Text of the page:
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Trade mark registrations are intellectual property rights you
can use to protect key aspects of your business. They act as a
“badge of origin” for customers, identifying your
business as the source of goods or services they purchase. This
article will explain what goods or services your trade mark
registration can protect in New Zealand.
What Does a Trade Mark Registration Protect?
A trade mark can be a sign that represents your business, such
as your business name, logo, or slogan, although less conventional
ones exist. These include commercial jingles, scents, or colours.
Your trade mark rights typically only extend to the goods you trade
in or services you offer.
mark registration is a powerful intellectual property right
that you can use to protect your business’ interests. In
particular, it inhibits other traders from replicating or imitating
your trade mark for the same goods or services.
For instance, suppose your business produces and distributes
your own distinctive clothing products, using high-quality
materials to draw customers. In this case, you can incorporate your
trade mark in your branding and register it to protect your
business. You can also utilise the legal protections granted to you
by the Intellectual Property
Office of New Zealand (IPONZ).
As a result, if another clothing business uses a similar trade
mark to yours on their goods, they may be infringing your
intellectual property rights. In addition, they may confuse
customers and draw them away from your business. This can not only
affect your customer base, but also potentially damage your
business’ reputation. However, with a registered trade mark,
legal powers available to enforce your trade mark rights and
stop this other party.
Trade Marks and How They Apply to Goods or Services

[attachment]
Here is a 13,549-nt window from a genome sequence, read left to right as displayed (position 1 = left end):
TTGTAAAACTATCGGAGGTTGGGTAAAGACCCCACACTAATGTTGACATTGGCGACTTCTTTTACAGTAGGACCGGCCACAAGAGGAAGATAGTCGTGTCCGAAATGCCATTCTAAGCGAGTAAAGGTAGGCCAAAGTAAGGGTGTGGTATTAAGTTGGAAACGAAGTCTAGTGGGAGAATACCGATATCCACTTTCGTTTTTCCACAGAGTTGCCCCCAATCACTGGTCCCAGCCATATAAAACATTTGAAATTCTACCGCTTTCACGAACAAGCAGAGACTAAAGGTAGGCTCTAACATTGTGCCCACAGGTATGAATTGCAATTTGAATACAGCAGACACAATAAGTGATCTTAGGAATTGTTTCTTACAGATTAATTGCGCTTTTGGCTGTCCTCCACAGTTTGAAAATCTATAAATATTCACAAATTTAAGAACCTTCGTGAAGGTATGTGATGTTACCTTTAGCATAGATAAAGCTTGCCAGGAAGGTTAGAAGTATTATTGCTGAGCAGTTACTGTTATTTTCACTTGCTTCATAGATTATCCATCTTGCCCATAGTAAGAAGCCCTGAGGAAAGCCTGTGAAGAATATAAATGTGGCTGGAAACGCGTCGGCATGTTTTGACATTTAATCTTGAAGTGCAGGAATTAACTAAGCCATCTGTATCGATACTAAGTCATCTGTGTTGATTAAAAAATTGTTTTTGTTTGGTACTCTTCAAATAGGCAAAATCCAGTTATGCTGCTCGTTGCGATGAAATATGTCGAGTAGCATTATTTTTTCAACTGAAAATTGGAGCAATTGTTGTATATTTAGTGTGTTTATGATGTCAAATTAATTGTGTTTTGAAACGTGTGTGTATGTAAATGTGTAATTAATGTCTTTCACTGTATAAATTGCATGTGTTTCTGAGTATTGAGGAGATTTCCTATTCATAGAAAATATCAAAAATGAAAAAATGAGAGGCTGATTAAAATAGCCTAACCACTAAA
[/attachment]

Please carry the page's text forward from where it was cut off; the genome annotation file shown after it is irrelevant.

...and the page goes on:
When you apply to register your trade mark with IPONZ), your
application must include specific information, such as the:
- specific elements of your trade mark;
- owner of your trade mark;
- type of trade mark you wish to register; and
- goods or services you want your trade mark registration to
The scope of protection for your trade mark only extends to what
you apply to use it for. Therefore, your trade mark application
should specify what you wish to protect.
When assessing your trade mark application, IPONZ uses your
specification as a reference for assessing your trade
- potentially misleading or confusing nature; and
- similarity to existing trade marks for the same (or similar)
goods or services.
Conversely, if someone uses a trade mark that is confusingly
similar to yours, but it applies to completely different goods or
services, you may not have a valid trade mark infringement
[content box] The logo trade mark for your clothing products may
apply to jackets, knitwear, and other specific clothing goods. So,
if someone else uses a similar logo for their plastic storage
products, your specifications likely do not overlap. Therefore,
your scope of protection may not extend to grant you rights to
pursue that other party.
What Goods and Services Can My Trade Mark Registration
Ultimately, what you choose to protect as a part of your trade
mark specification is up to you. However, you should take due care
when completing this process. You must have an honest intention to
trade in the goods or services you specify. If your specification
is unreasonably broad, IPONZ will likely not approve it. On the
other hand, you do not want to make it too narrow, as you may miss
out on vital goods or services that you trade in.
Whatever terms you choose to describe your goods or services,
they must be clear enough that an ordinary person can understand
what your trade mark registration covers. Notably, IPONZ provides a
trade mark specification builder on their website that details
pre-approved terms for goods and services. This tool can be useful
for building your specification.
Additionally, if you only use these pre-approved terms in your
trade mark application, you can get a discount on your application
fee, from the starting $100 down to $70 (excluding GST).
Classifying Your Goods or Services
Beyond specifying the goods or services you want your trade mark
registration to cover, you must also categorise them into their
respective classes. IPONZ uses the internationally recognised
Nice Classification System to allow for more efficient
organisation of trade marks. There are 45 classes in total, with
classes 1 to 34 relating to goods and 35 to 45 relating to
services. Your trade mark fees will depend on the number of classes
When you apply to register your trade mark, you must specify
what goods or services you want it to cover. These determine your
scope of protection, and what areas you have appropriate trade mark